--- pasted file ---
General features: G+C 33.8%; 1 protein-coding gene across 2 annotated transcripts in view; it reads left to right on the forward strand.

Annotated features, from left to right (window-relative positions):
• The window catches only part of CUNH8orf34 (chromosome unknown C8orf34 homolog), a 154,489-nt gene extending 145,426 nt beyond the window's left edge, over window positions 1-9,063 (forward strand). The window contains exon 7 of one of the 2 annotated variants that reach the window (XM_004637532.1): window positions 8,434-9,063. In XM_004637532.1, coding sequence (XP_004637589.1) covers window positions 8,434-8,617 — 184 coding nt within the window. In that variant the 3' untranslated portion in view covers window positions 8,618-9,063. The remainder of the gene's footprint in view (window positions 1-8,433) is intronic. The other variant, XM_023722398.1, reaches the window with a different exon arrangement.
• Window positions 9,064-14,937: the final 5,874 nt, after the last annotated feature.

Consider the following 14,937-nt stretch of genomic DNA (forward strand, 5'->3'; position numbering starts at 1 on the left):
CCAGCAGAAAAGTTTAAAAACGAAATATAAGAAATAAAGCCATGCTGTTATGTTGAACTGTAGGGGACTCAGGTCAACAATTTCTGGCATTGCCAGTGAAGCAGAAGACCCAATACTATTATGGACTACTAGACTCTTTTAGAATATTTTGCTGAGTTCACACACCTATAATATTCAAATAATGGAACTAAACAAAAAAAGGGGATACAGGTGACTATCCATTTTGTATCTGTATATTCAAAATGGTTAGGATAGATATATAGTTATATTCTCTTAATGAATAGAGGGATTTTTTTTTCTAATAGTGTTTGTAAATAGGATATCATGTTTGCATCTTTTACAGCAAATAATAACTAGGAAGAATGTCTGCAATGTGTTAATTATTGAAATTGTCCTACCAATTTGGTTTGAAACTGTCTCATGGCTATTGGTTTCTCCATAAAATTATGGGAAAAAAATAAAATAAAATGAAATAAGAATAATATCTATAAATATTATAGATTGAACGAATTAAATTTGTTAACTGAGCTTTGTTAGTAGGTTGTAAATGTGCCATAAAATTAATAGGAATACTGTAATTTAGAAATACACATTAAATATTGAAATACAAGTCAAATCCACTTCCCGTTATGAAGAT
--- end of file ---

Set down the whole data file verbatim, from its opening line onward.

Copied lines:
General features: G+C 33.8%; 1 protein-coding gene across 2 annotated transcripts in view; it reads left to right on the forward strand.

Annotated features, from left to right (window-relative positions):
• The window catches only part of CUNH8orf34 (chromosome unknown C8orf34 homolog), a 154,489-nt gene extending 145,426 nt beyond the window's left edge, over window positions 1-9,063 (forward strand). The window contains exon 7 of one of the 2 annotated variants that reach the window (XM_004637532.1): window positions 8,434-9,063. In XM_004637532.1, coding sequence (XP_004637589.1) covers window positions 8,434-8,617 — 184 coding nt within the window. In that variant the 3' untranslated portion in view covers window positions 8,618-9,063. The remainder of the gene's footprint in view (window positions 1-8,433) is intronic. The other variant, XM_023722398.1, reaches the window with a different exon arrangement.
• Window positions 9,064-14,937: the final 5,874 nt, after the last annotated feature.

Consider the following 14,937-nt stretch of genomic DNA (forward strand, 5'->3'; position numbering starts at 1 on the left):
CCAGCAGAAAAGTTTAAAAACGAAATATAAGAAATAAAGCCATGCTGTTATGTTGAACTGTAGGGGACTCAGGTCAACAATTTCTGGCATTGCCAGTGAAGCAGAAGACCCAATACTATTATGGACTACTAGACTCTTTTAGAATATTTTGCTGAGTTCACACACCTATAATATTCAAATAATGGAACTAAACAAAAAAAGGGGATACAGGTGACTATCCATTTTGTATCTGTATATTCAAAATGGTTAGGATAGATATATAGTTATATTCTCTTAATGAATAGAGGGATTTTTTTTTCTAATAGTGTTTGTAAATAGGATATCATGTTTGCATCTTTTACAGCAAATAATAACTAGGAAGAATGTCTGCAATGTGTTAATTATTGAAATTGTCCTACCAATTTGGTTTGAAACTGTCTCATGGCTATTGGTTTCTCCATAAAATTATGGGAAAAAAATAAAATAAAATGAAATAAGAATAATATCTATAAATATTATAGATTGAACGAATTAAATTTGTTAACTGAGCTTTGTTAGTAGGTTGTAAATGTGCCATAAAATTAATAGGAATACTGTAATTTAGAAATACACATTAAATATTGAAATACAAGTCAAATCCACTTCCCGTTATGAAGAT